Councilwoman hopes proposed changes to City Charter find support
Jeremy M. Lazarus | 11/30/2023, 6 p.m.
Under proposed changes to the City Charter or constitution, City Council would gain new authority over housing subsidies and real estate tax relief to residents with low to moderate incomes, in addition to setting its own compensation and modifying zoning.
Fifth District Councilwoman Stephanie A. Lynch hopes to gain unanimous support from her eight colleagues at the Monday, Dec. 11, council meeting for the changes she has negotiated with Mayor Levar M. Stoney’s administration. If passed by the council, the package would be sent to the General Assembly for approval in the upcoming 2024 session.
Many of the changes follow recommendations that a council-created Richmond City Charter Review Commission submitted Aug. 2 after a year of study.
As the most significant package of charter changes proposed since the 2004 creation of a mayor elected citywide, the amendments do not address the current relationship between the council and the mayor ahead of the 2024 elections for the governing body and chief executive.
The biggest proposed change could well be the tax and housing initiatives that the charter review commission did not address.
The proposed Section 2.09 amendment would allow the city to defer property taxes and tax increases for qualifying low or moderate income property owners, using the definition of such individuals established by the Virginia Housing Development Authority, now known as Virginia Housing.
Such a program could allow the taxes to accumulate over time to be paid off from proceeds after the property is sold.
In addition, the proposed charter change would authorize the city to create a program that could help such qualifying individuals buy a home or receive rental subsidies. The city also could use state or federal funds to advance such initiatives.
The charter amendment also would declare the creation of programs that could provide funds directly to individuals for housing to be “in the furtherance of a public interest” to get around state constitutional restraints.
On the salary front, the proposed change would allow the council to free itself from using the salary set by the General Assembly. The review commission recommended higher pay both for the council and mayor.
If approved by the council and the legislature, the charter change would allow the council to set the compensation its members would receive for attending council and committee meetings and undertaking other council business and also to provide for higher pay for the council president and vice president.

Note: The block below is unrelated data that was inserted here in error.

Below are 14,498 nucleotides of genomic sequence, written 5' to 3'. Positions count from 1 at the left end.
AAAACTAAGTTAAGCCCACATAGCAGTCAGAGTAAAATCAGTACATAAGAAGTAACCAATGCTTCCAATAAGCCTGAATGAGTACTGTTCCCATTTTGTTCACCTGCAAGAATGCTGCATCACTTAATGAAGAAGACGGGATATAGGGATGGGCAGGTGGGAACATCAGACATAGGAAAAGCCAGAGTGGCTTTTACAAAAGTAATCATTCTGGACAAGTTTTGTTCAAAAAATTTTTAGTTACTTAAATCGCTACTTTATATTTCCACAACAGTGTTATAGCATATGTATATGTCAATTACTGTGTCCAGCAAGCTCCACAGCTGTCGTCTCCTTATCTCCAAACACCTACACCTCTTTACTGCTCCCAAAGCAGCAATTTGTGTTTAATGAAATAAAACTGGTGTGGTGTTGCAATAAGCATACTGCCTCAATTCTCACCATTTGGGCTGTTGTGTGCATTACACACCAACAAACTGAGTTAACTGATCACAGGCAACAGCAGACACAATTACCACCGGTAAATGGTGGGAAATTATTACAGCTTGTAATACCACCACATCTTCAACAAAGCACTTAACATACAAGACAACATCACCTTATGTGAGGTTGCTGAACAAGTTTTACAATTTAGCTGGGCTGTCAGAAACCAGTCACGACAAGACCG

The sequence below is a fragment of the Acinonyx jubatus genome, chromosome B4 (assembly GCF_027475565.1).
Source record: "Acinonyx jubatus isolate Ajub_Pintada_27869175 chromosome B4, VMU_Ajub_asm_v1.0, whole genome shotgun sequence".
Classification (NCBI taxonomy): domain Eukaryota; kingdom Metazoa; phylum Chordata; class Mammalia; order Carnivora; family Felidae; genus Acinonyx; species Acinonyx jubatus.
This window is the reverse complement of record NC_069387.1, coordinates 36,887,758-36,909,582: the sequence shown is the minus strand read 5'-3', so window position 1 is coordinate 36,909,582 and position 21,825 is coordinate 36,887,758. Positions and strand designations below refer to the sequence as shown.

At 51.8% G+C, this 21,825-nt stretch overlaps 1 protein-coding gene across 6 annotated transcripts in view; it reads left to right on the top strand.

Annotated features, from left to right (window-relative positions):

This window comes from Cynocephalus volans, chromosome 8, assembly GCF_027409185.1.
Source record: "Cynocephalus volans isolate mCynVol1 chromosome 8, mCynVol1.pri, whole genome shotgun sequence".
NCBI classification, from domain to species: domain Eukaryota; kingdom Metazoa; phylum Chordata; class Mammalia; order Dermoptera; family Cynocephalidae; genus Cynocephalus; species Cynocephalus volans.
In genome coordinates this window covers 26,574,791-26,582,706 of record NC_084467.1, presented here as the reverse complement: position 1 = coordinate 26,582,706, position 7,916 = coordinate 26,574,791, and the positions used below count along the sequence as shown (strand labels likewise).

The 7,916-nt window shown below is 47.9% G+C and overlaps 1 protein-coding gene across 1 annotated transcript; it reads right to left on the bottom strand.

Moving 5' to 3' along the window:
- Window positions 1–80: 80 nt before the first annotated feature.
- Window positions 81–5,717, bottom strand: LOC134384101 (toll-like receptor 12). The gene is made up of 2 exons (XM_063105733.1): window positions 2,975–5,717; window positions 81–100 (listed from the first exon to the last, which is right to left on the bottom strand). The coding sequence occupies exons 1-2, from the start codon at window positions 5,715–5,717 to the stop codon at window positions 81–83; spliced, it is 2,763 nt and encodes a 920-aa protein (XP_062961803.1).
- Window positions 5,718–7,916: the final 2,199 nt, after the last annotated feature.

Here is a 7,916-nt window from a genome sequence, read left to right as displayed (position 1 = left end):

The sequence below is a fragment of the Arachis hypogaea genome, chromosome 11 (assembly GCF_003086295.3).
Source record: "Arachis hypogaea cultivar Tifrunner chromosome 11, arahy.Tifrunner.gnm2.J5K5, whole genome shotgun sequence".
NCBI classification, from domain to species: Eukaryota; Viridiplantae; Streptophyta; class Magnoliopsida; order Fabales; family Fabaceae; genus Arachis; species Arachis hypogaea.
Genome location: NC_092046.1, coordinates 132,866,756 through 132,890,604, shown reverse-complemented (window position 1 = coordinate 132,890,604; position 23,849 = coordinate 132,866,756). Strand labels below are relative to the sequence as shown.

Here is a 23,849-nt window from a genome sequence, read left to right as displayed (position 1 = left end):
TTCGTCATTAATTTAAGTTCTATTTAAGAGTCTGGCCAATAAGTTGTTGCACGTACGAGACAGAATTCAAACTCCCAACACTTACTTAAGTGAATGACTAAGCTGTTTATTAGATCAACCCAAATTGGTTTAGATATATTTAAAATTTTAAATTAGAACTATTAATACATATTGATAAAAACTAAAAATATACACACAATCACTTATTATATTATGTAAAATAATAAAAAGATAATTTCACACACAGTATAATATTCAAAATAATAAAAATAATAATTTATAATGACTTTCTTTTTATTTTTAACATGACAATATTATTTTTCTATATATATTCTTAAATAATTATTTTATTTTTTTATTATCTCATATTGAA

Council already has the authority to set the pay of the mayor.
Ms. Lynch said no decisions have been made on the total pay council members would receive. Currently, state law limits pay for council members to $25,000 a year, with the council president receiving $2,000 more or $27,000.
She forecast that the council would consider bringing its pay closer to the compensation that members of the governing bodies or boards of supervisors receive in neighboring counties.
Chesterfield currently pays elected supervisors $41,000 a year, with a $5,000 supplement for the board’s chair, while Henrico pays its supervisors almost $60,000 a year, with a nearly $9,000 supplement for the board’s chair.
The proposed charter change also would eliminate a provision that requires seven members of council to vote for a zoning change if at least 20% of the residents submit an opposition petition.
The proposed changes would allow a majority of the council to approve such zoning changes.
Another big proposed change would allow the mayor to submit a budget plan for the next fiscal year on May 1 instead of in March.
Ms. Lynch said that the goal is to create a more collaborative government when it comes to budget making.
She said that changing the date would allow the council to have two to three months to work with the administration on budget proposals that individual members or the full council want included before the spending plan “would be baked.”
Ms. Lynch noted that currently council members submit their proposals by Oct. 1 and rarely have more than a week or two to lobby the administration.
And she noted the council rarely makes substantial changes to the mayor’s published budget proposal once it is released in March to outline spending plans for the next fiscal year that begins July 1.